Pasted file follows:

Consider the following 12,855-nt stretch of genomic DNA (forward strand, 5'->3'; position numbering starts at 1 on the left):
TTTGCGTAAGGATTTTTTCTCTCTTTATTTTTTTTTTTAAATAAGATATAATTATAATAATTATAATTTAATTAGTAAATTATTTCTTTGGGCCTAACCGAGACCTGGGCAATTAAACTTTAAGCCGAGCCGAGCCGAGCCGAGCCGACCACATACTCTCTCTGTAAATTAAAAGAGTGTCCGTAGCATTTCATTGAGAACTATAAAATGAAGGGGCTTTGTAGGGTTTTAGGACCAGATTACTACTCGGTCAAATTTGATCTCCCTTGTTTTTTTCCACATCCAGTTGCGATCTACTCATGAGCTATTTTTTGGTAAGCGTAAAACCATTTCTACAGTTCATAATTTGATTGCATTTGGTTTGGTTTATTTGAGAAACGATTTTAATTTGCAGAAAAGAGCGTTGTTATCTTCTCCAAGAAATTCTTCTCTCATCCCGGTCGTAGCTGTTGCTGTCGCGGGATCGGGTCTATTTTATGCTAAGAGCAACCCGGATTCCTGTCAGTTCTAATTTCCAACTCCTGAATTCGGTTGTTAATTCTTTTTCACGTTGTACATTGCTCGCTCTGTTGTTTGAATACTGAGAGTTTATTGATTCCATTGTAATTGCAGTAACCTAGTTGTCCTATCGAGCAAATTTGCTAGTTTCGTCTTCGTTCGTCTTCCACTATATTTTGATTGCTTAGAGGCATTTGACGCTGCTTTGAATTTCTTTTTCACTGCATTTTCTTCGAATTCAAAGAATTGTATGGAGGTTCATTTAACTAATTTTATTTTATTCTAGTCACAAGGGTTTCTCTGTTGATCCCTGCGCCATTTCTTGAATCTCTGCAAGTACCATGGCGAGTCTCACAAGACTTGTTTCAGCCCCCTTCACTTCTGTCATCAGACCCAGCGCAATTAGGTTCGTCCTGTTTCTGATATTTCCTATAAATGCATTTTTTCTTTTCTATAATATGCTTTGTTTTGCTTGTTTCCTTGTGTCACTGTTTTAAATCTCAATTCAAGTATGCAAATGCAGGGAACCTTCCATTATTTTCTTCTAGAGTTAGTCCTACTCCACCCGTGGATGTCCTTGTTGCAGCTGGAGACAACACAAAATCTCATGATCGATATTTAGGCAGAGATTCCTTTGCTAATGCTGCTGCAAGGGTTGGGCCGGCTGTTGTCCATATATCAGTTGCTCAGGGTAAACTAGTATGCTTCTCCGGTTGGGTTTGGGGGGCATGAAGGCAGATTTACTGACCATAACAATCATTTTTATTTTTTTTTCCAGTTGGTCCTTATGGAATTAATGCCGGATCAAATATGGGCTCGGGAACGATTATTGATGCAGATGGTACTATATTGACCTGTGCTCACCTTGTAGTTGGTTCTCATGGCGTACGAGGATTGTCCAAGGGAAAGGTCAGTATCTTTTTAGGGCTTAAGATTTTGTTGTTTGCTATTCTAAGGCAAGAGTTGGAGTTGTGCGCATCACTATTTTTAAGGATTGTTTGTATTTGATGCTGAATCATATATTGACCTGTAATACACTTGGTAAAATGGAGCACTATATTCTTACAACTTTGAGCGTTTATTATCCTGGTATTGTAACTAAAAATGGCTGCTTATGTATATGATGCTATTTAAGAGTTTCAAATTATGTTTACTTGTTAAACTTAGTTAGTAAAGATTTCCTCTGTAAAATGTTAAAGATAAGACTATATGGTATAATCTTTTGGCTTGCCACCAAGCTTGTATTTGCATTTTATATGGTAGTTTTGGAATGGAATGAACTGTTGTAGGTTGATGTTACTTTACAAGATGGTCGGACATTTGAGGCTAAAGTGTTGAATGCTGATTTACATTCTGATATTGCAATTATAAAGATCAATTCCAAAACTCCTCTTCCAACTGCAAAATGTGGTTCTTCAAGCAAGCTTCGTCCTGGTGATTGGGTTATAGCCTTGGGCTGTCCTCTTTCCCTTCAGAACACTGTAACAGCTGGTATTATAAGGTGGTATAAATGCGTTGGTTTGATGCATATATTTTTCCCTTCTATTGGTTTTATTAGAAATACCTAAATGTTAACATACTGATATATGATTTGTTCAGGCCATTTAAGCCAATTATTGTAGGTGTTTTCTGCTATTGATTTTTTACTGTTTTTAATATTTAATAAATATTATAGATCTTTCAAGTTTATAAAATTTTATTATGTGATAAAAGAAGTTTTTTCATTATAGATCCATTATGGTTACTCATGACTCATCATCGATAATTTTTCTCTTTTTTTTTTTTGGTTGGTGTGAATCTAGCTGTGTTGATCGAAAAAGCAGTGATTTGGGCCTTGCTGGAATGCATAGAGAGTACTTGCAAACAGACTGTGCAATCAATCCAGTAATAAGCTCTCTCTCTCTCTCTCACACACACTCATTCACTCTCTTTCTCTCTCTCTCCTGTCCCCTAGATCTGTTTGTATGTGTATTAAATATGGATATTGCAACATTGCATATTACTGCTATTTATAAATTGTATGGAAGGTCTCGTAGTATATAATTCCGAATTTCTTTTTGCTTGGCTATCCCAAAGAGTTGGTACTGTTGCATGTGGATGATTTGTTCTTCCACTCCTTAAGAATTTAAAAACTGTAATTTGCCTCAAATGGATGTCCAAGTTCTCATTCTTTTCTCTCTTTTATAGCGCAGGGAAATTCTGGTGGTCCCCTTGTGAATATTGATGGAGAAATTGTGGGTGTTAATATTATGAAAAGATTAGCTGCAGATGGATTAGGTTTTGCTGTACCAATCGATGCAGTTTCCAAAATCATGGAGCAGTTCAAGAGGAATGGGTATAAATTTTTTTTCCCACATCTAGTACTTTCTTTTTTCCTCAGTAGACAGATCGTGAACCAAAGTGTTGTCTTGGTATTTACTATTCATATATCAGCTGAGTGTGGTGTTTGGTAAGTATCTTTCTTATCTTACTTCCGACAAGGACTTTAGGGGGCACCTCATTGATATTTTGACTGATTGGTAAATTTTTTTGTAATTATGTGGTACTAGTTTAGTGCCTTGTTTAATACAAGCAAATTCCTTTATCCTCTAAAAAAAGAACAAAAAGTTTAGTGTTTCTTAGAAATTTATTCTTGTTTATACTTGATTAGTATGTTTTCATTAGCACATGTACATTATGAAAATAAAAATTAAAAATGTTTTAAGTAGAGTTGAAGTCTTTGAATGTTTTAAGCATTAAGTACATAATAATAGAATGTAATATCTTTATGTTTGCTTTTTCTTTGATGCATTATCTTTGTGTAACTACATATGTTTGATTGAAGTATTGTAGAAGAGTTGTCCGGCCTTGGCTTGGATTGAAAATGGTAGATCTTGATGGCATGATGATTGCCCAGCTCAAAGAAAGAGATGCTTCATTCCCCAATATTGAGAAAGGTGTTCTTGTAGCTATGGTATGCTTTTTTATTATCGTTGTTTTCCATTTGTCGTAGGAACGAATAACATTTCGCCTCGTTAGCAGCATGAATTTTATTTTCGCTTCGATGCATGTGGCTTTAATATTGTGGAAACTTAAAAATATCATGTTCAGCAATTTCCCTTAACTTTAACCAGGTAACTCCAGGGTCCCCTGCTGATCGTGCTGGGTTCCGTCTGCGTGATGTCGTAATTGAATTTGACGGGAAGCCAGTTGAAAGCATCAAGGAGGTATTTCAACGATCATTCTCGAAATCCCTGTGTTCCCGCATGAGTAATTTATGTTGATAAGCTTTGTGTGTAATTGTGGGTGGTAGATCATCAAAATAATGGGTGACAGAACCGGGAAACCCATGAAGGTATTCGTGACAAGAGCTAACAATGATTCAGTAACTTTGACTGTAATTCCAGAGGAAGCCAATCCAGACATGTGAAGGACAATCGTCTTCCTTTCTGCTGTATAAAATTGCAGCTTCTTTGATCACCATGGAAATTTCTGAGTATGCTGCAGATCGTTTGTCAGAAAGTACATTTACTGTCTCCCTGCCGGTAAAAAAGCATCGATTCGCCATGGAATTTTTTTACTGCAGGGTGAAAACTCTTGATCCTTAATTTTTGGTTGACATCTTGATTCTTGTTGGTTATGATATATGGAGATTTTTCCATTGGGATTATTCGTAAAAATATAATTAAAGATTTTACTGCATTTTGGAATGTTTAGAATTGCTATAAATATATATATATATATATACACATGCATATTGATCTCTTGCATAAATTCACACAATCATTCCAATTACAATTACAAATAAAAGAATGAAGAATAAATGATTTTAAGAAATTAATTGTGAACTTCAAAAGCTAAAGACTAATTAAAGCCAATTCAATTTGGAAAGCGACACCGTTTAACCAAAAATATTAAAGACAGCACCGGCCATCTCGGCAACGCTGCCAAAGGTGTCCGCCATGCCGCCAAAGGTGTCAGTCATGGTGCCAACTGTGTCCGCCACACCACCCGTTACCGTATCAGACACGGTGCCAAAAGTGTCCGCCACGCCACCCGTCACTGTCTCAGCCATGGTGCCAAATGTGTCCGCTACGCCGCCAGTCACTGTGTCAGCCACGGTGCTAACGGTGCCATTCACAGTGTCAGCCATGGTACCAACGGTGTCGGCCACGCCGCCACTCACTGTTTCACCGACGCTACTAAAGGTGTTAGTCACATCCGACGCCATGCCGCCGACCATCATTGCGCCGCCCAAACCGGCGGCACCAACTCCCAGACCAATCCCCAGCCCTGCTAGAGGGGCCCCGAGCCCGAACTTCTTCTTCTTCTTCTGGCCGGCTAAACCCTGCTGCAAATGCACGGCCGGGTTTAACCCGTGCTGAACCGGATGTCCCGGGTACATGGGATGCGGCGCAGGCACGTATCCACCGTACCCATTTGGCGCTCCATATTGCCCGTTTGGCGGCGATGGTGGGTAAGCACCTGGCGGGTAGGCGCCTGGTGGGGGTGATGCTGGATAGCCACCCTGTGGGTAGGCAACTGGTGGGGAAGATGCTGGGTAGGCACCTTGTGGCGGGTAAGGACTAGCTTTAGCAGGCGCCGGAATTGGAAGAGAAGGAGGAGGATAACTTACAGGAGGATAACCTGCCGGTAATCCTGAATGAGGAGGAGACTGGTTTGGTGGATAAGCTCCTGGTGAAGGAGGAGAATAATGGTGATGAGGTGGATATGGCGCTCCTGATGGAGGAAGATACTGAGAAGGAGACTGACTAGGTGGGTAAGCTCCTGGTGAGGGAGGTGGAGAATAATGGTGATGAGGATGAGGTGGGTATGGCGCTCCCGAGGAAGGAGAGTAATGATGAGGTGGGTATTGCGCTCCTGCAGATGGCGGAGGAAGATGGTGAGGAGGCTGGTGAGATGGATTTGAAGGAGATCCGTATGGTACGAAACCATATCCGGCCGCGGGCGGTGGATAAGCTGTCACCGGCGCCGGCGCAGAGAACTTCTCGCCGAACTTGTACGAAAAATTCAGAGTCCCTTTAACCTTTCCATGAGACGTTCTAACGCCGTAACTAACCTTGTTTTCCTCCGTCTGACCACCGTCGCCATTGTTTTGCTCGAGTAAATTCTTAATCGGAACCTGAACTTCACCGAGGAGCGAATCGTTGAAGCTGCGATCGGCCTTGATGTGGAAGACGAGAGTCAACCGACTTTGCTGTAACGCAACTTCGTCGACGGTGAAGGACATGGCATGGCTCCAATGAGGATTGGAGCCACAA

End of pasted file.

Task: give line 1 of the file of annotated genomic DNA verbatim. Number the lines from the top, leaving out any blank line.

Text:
Consider the following 12,855-nt stretch of genomic DNA (forward strand, 5'->3'; position numbering starts at 1 on the left):